• Lack of community alternatives: Delayed discharges from state mental health facilities increase pressure on local hospital emergency rooms, law enforcement, and individuals who would benefit from state hospital services.  In FY 2014, 327 individuals who were determined by their treatment teams to be clinically ready for discharge experienced barriers to discharge that extended their hospitalization over 30 days because community supports and housing arrangements meeting their specific needs are not available. Approximately one-third of those individuals were civil patients with special needs, one-third were geriatric patients who need nursing home placements, and one-third were forensic patients who are committed as not guilty by reason of insanity and whose services need court approval.
  • Forensic pressures on state hospital bed capacity: With adult civil beds increasingly occupied by adults with a forensic status, fewer state hospital beds are available for civil patients. Even with a statutory preference for outpatient competency evaluations and competence restoration whenever possible, many persons who could be served on an outpatient basis are instead referred to state hospitals. Continued investment in community-focused forensic services such as outpatient and jail-based evaluations, restoration of competency, and treatment for persons found not guilty by reason of insanity (NGRI) and ongoing diligence and aggressive utilization management of hospital jail inmate admission waitlists are required to offset the increasing demand for state hospital beds by adults with a forensic status.
  • Geriatric pressures on state hospital bed capacity:  Virginia serves many older adults with psychiatric needs in its state hospital geriatric centers (representing 12% of total hospital bed days for FY 2014) rather than in the community.  This rate is among the highest in the nation, in large part because the Commonwealth lacks adequate community alternatives that provide specialized programs and providers trained to address the specific needs of older individuals with mental health or substance use disorders. Specialized crisis response services for older individuals with behavioral health disorders are not widely or routinely available across Virginia.  Even as demand is expected to increase as this population group increases.  DBHDS is working closely with health and long-term care partners to strengthen the availability of community services and supports for these individuals, including emergency and crisis response services.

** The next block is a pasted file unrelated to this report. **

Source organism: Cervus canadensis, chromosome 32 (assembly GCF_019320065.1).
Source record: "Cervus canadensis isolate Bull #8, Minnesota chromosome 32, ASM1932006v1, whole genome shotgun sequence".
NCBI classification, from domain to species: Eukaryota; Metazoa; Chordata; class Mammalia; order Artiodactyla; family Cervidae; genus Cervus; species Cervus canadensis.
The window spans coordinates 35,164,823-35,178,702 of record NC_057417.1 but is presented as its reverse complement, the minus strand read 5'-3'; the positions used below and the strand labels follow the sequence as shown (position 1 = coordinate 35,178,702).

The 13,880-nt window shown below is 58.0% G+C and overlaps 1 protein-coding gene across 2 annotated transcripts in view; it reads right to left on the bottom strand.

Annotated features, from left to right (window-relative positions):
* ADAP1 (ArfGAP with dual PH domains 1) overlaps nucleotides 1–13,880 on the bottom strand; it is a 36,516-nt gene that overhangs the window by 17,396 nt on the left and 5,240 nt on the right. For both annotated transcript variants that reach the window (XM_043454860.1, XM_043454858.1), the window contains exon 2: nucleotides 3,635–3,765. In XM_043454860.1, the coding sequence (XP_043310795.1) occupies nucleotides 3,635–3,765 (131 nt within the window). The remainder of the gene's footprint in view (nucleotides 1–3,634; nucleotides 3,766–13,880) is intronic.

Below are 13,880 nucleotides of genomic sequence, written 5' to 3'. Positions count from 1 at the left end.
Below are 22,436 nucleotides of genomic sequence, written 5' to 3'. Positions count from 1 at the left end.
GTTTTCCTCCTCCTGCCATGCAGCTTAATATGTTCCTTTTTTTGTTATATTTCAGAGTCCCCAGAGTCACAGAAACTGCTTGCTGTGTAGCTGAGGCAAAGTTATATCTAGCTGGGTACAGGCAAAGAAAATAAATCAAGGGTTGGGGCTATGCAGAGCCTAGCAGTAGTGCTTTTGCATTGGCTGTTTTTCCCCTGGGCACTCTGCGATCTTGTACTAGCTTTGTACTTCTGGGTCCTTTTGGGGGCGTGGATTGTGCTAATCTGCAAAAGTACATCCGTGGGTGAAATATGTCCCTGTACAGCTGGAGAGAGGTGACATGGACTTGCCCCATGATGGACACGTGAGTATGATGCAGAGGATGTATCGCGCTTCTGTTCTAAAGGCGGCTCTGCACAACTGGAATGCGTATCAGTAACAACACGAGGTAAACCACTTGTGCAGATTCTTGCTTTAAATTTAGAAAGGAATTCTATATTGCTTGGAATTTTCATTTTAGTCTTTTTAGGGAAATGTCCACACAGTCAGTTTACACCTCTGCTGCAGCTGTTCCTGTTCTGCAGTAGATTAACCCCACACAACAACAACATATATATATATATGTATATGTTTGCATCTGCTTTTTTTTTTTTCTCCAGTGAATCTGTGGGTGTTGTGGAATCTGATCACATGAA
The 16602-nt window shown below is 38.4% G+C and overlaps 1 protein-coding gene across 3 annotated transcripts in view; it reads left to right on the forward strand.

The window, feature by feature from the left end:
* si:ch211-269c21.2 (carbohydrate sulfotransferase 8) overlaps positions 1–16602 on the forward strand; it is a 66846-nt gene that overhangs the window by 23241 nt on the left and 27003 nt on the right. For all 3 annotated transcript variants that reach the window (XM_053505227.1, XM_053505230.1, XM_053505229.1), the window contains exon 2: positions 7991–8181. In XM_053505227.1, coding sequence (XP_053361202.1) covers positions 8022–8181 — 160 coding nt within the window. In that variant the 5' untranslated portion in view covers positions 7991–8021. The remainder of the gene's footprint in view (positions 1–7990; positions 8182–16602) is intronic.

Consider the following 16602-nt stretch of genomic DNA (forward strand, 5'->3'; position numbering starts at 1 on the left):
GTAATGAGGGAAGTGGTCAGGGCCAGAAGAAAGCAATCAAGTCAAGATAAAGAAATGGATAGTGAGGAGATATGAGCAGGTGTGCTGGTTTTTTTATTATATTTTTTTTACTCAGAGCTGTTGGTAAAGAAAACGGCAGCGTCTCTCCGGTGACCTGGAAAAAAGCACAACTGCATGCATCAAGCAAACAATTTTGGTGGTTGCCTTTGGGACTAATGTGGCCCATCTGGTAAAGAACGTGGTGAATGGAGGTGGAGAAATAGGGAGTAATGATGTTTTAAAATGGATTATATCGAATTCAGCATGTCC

• Facility capital requirements: With the completion of the new WSH, the average age of state hospital buildings is nearly 50 years old. Many of these older buildings have significant physical plant problems requiring major renovation. CSH is the remaining hospital that needs to be replaced. A recent survey found that the deferred maintenance needs at state mental health facilities exceeded $ 294,573,930 million.
  • Inadequate technical support capacity: As the mental health treatment centers expand use of electronic health records, implement health care reforms, improve performance through technology improvements, and replace aging, expensive technologies with more cost effective solutions, reliance on technical support will increase. An increasing number of mission critical clinical and financial processes rely on technology provided by a limited number of facility and central office information technology staff.
Agency Statistics
Statistics Summary

The following statistics provide a snapshot of state hospital operations during FY 2014:

Statistics Table
DescriptionValue
Children and adolescents served in state hospitals688
Older adults served in state hospitals494
Number of state hospital and medical center buildings140
Number of total admissions to all state hospitals 4,275
Number of total discharges from all state hospitals4,186
Average daily census for all state hospitals1,588
Management Discussion